Though DMX's commanding, swaggering portrayal of a man who doesn't find (and perhaps deep inside, doesn't want to seek) his way out of his predicaments occupies center stage for much of the proceedings, it doesn't overshadow other great performances from surfacing, especially from Preston, Ealy, Luenell Campbell (memorable as the barkeep who welcomes King back to the 'hood), Powell, Sky, latter day Friends mainstay Aisha Tyler (in a darkly funny exchange with character boyfriend Paul) and terrific character actor Tom "Tiny" Lister. But the movie's wild card performer is definitely the vastly underrated David Arquette. Though he's done his share of filler, this highly versatile actor has quietly been building an impressive resume of terrific, varied performances in projects ranging from fun B movies (Eight Legged Freaks), family films (two recent Muppet movies), romantic comedies (Never Been Kissed) and A-list productions (the criminally under viewed The Grey Zone., and he was also Dewey in the Scream flicks; he was a gem in those, too). Alone may be his best performance to date in a role that echoes its enthralled audience—he's our conscience, the feeler of nearly identical emotions created by a situation so urgent, leading to the (hopefully) temporary loss of common sense to such a point, that he doesn't realize the mortal danger he's in. With DMX out of the picture so early on in a way, it takes more than a merly capable performer to feed such a vital part and Arquette does so brilliantly; at times, it's almost his film in the second act.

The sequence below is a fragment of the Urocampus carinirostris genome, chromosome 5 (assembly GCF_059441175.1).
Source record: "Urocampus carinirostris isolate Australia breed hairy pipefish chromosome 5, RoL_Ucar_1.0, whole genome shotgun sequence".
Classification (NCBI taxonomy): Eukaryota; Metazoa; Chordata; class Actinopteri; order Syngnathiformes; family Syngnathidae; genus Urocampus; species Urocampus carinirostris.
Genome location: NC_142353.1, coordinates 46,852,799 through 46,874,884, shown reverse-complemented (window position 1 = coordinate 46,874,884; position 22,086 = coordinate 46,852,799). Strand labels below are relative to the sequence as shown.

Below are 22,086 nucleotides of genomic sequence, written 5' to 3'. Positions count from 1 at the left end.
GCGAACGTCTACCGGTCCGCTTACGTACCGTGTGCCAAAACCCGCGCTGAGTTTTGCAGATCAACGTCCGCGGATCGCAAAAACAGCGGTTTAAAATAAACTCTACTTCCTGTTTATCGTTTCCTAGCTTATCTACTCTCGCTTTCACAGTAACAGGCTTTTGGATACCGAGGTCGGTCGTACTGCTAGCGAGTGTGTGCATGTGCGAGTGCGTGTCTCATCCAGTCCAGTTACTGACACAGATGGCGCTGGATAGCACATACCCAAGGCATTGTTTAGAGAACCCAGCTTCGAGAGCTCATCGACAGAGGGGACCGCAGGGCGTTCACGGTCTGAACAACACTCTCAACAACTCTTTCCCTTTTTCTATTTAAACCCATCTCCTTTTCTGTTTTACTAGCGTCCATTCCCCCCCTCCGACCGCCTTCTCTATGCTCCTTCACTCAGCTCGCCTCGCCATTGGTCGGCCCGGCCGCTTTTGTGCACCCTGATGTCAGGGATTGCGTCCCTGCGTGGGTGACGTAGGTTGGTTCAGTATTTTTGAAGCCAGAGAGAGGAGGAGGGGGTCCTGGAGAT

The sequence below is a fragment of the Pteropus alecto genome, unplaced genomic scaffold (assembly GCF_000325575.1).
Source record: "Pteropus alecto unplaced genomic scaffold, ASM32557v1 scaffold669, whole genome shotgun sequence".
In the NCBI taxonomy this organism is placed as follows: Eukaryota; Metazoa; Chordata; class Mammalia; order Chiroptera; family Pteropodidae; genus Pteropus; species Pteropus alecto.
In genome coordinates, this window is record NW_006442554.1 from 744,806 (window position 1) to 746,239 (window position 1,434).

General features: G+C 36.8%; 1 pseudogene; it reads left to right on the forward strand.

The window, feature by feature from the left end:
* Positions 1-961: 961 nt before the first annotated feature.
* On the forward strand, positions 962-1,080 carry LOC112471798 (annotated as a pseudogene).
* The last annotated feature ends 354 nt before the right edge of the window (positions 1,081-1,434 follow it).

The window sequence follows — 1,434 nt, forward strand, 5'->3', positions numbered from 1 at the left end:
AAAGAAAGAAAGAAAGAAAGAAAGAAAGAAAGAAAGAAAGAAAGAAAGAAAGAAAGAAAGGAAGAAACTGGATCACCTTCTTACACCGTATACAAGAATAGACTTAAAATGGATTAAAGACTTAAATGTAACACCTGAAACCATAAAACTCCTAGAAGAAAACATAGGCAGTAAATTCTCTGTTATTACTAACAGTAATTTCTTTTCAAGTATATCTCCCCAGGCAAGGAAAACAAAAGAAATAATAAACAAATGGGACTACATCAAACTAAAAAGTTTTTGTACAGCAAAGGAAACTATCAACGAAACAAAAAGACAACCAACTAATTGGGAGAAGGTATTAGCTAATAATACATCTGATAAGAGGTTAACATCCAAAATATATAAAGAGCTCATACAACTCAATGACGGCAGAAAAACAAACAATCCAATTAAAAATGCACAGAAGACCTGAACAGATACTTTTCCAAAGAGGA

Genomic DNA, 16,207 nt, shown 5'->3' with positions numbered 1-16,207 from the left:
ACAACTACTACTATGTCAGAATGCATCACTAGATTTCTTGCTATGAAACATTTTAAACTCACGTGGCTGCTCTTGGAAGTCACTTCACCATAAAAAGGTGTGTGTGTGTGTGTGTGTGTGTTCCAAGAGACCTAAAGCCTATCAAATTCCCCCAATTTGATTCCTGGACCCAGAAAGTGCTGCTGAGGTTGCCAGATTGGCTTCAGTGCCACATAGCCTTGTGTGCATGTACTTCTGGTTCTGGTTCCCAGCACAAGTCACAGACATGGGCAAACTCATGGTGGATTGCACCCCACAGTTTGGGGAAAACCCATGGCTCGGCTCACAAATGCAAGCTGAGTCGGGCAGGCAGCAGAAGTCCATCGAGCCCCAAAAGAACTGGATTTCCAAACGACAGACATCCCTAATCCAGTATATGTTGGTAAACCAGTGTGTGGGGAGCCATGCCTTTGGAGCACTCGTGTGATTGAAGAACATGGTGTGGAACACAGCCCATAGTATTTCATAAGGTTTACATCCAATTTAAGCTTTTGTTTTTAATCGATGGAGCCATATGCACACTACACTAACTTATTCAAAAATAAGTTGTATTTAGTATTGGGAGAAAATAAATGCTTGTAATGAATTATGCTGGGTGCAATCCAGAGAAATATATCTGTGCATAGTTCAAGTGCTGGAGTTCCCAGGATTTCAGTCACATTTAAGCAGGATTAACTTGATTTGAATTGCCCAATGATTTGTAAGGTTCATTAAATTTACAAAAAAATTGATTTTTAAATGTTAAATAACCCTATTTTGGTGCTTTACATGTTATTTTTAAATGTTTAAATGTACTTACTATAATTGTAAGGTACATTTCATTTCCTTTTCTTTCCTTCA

Rating for Style: A